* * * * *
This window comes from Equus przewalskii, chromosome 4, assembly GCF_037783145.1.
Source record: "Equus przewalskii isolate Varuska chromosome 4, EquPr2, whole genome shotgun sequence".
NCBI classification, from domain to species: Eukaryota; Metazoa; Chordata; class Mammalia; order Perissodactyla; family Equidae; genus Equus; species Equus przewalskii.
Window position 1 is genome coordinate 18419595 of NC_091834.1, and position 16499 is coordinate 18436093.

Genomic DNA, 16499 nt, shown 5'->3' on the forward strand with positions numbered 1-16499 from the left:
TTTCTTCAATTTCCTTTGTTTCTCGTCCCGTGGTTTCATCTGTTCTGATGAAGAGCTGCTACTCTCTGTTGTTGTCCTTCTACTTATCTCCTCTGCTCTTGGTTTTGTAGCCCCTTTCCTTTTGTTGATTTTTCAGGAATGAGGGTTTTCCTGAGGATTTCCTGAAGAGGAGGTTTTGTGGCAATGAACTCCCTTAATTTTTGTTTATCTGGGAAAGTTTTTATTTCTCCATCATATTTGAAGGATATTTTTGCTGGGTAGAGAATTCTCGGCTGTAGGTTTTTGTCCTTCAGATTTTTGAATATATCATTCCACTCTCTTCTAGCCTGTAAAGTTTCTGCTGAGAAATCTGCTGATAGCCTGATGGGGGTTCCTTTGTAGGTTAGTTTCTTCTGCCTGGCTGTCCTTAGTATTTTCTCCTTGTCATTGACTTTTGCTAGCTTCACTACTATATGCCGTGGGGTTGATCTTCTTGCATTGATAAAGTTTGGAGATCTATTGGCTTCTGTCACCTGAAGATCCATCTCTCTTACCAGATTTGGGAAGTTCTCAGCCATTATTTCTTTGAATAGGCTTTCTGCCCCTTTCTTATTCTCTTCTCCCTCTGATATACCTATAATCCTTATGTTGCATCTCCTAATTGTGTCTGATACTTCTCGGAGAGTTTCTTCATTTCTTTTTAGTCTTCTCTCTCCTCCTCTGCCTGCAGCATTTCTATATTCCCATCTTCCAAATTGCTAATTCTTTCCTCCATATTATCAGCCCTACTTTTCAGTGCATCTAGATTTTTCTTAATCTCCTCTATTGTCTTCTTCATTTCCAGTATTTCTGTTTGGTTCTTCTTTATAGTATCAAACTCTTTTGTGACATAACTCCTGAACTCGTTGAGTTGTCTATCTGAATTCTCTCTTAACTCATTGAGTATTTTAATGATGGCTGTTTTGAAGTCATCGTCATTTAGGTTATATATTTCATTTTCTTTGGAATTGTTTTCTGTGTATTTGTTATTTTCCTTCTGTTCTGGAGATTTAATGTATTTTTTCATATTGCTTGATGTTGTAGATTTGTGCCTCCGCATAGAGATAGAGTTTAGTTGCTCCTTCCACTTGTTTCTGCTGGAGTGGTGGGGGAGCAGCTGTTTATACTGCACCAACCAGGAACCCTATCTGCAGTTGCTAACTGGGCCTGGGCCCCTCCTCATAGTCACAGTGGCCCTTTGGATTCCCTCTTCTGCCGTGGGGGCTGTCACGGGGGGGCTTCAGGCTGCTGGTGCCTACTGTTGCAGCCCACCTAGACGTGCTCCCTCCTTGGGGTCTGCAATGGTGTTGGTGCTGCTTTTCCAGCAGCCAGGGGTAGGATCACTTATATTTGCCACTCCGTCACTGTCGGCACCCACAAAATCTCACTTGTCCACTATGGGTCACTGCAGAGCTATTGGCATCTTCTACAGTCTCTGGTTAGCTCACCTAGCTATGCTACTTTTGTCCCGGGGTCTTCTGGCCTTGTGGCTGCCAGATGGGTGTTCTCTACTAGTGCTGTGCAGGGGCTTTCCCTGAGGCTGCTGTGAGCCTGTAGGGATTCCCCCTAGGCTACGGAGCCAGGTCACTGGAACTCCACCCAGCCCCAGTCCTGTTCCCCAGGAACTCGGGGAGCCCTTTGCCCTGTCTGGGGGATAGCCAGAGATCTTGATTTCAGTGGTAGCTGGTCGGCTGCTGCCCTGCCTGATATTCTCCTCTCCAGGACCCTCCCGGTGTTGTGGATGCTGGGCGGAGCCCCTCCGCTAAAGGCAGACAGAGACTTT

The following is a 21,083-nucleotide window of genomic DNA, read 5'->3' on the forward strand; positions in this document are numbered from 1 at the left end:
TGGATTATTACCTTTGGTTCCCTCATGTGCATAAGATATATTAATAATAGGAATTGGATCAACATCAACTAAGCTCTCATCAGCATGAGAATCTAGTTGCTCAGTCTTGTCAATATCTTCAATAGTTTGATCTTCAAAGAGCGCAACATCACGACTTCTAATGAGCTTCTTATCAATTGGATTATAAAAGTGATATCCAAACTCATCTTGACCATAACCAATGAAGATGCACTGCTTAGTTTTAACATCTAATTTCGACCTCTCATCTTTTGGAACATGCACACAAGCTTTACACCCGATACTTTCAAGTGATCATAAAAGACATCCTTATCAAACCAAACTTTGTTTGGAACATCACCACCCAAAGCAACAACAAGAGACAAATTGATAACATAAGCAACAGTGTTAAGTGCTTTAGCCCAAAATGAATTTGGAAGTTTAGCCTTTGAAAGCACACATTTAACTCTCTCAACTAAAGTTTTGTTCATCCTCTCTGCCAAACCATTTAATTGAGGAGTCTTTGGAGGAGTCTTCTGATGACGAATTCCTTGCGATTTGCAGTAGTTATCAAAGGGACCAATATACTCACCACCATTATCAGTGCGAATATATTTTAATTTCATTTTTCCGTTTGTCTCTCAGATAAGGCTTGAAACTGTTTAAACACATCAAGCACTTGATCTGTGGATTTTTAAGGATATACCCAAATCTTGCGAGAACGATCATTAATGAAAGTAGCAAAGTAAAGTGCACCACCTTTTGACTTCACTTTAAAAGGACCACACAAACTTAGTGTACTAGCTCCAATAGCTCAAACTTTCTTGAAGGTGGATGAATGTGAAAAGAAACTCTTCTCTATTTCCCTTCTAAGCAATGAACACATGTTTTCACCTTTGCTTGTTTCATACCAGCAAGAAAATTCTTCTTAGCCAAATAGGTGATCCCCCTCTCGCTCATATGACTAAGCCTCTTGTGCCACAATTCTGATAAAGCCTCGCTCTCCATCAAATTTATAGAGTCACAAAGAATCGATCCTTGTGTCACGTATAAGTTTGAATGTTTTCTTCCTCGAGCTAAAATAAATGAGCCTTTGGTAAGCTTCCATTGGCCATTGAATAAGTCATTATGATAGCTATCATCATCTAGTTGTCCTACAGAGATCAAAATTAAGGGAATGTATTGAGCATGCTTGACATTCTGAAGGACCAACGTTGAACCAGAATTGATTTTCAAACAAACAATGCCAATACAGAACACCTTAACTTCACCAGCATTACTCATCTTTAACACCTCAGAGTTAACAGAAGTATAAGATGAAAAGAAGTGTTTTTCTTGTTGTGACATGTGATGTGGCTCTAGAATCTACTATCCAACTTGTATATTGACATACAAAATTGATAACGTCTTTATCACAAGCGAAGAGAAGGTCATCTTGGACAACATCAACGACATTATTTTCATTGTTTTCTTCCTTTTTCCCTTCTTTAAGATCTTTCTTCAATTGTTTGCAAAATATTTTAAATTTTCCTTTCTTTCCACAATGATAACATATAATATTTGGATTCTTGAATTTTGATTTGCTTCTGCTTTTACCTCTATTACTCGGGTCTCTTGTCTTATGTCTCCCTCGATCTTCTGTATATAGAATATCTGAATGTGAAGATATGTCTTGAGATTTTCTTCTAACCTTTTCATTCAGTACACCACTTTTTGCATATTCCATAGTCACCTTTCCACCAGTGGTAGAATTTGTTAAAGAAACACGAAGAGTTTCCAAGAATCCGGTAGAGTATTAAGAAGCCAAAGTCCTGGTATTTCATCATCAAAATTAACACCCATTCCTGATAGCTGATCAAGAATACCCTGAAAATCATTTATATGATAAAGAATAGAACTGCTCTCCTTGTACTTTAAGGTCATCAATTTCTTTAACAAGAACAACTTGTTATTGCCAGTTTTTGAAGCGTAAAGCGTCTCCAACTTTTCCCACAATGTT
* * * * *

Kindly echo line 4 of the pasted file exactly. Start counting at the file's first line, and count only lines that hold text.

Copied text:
Window position 1 is genome coordinate 18419595 of NC_091834.1, and position 16499 is coordinate 18436093.